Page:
Peter ‘Mandy’ Mandelson apparently wowed the Labour Conference today. I’ve never been a great fan of the guy, going back to the moustached days when he was running election campaigns, through my days as a student when he came to speak to us, to his career in the early Blair governments, through to his return in the last year or so.
Still, the extension of the car-scrappage scheme is good – it’s cost neutral and it is keeping the car industry in the UK away from total disaster, so it should be a no-brainer. Of course the Tories would still oppose it, because that’s their way at the moment (and reinforces the ‘no-brainer’ aspect).
And I am also glad to see some fighting spirit at last. The leadership has looked too resigned over the past few months, to scared to come out battling and too easily caught up in pointless weasel words. A bit of fire in the belly is good. Of course, it’s easy to make a stirring speech to Conference. Well, I mean that it’s easier than it is to stir up the British public in the run up to an election – a public that is being trained by the media to despise you and to discount anything you say while they fluff up anything that the opposition says*.
I agree that the election is not a foregone conclusion – after all, anything can happen in the next 8 months – but it looks very bad for Labour at the moment. If anything is likely to have any major effect, I would say it would have to be some visible sign of recovery in the economy combined with some spectacular show of idiocy from Cameron and/or Osborne. But absent that, the only way is to keep pressing the case for a continued Labour government.
And why should Labour remain in power? Well, I happen to think that they have handled the economic crisis very well. The investment that has been made – particularly the co-ordination with international partners – has at least stopped the financial system from total collapse following the downfall of Lehman Bros, and now is definitely the time to run an increased deficit in order to stimulate the economy. Cuts too early could stall any recovery, and national economic growth will have a far greater positive outcome on revenue than taking the knife to budgets will.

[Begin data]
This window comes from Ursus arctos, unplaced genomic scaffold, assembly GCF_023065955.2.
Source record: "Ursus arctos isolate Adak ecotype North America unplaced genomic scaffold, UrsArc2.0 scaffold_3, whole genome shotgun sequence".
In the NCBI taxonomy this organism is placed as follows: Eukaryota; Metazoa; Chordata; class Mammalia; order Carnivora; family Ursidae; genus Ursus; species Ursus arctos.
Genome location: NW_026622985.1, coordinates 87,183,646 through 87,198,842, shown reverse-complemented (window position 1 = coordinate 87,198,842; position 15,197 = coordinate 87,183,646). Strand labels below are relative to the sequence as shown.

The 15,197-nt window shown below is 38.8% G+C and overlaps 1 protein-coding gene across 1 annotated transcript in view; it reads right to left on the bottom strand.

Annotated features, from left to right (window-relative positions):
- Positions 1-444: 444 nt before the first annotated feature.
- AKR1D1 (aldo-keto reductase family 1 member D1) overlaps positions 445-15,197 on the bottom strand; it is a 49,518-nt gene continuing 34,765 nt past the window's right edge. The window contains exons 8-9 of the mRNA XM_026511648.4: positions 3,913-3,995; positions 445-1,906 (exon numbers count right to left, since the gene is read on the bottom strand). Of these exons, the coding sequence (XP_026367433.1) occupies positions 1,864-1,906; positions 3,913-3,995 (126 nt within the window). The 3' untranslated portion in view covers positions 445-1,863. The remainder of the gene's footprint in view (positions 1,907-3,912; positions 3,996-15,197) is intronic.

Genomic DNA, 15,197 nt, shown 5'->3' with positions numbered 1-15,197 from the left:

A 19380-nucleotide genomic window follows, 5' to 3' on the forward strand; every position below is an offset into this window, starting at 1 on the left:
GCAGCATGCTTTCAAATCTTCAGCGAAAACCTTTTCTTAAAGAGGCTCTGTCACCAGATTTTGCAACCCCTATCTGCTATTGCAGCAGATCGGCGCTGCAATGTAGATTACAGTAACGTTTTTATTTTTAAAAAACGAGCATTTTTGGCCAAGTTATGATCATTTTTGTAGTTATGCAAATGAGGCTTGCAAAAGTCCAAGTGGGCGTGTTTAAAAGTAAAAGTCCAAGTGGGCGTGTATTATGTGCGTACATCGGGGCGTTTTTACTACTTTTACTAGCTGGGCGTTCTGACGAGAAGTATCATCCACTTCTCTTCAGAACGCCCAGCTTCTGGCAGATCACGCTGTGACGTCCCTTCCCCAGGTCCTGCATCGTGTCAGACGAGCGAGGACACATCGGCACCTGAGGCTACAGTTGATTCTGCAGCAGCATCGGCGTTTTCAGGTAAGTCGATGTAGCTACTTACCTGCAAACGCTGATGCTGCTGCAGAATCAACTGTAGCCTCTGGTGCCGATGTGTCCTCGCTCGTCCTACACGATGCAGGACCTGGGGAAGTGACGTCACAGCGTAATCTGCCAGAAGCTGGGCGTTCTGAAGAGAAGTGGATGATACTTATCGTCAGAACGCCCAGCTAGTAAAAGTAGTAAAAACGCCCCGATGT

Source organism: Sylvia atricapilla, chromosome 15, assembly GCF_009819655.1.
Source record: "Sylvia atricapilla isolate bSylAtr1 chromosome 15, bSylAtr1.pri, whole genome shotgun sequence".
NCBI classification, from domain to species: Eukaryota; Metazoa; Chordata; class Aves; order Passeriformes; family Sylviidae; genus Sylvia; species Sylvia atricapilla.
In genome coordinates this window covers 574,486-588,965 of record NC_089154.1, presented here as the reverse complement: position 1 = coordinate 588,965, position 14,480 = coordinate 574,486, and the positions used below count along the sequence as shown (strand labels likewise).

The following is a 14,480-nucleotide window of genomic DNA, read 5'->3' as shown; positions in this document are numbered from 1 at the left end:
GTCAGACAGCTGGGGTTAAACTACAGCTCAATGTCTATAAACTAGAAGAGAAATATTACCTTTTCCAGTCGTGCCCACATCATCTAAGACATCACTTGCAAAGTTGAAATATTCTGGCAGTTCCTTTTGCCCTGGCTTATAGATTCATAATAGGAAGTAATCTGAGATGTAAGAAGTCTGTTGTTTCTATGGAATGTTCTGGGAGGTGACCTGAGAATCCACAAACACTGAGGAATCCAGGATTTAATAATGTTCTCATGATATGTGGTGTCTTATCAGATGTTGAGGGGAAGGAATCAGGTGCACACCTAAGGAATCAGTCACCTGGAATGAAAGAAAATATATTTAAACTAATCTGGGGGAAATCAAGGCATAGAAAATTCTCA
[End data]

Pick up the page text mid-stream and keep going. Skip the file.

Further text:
Yes, there will need to be areas where budgets are cut – or at least frozen. That’s relative to current spending, which is high because of the recession, not relative to normal levels. The timing of such moves should be carefully considered, with a weather eye on the wider impact. Cuts in budgets will often mean redundancies, which means more people looking for jobs. Not really a good idea when unemployment is already high, surely?
Brown and Darling may not be exciting characters, but I do have trust in how they are dealing with the economy. I don’t get any measure of comfort from the idea of Osborne or Cameron being in the same positions. These are the guys who had three different policies on Northern Rock in as many weeks, who can’t tell the difference between an income tax hike and increased projected revenue caused by GDP growth, and who seem to think that it’s helpful to continually give the impression that the country is almost bankrupt (which it is by no means – the interest payments on our current level of debt at lower than they were in the 1980s).
* and yes, I am aware of the parallels with 1996-7, when Blair could promise to slaughter the first born and get a glowing write-up, while Major could have single-handedly cured cancer and still have been reviled as a bumbling grey fool.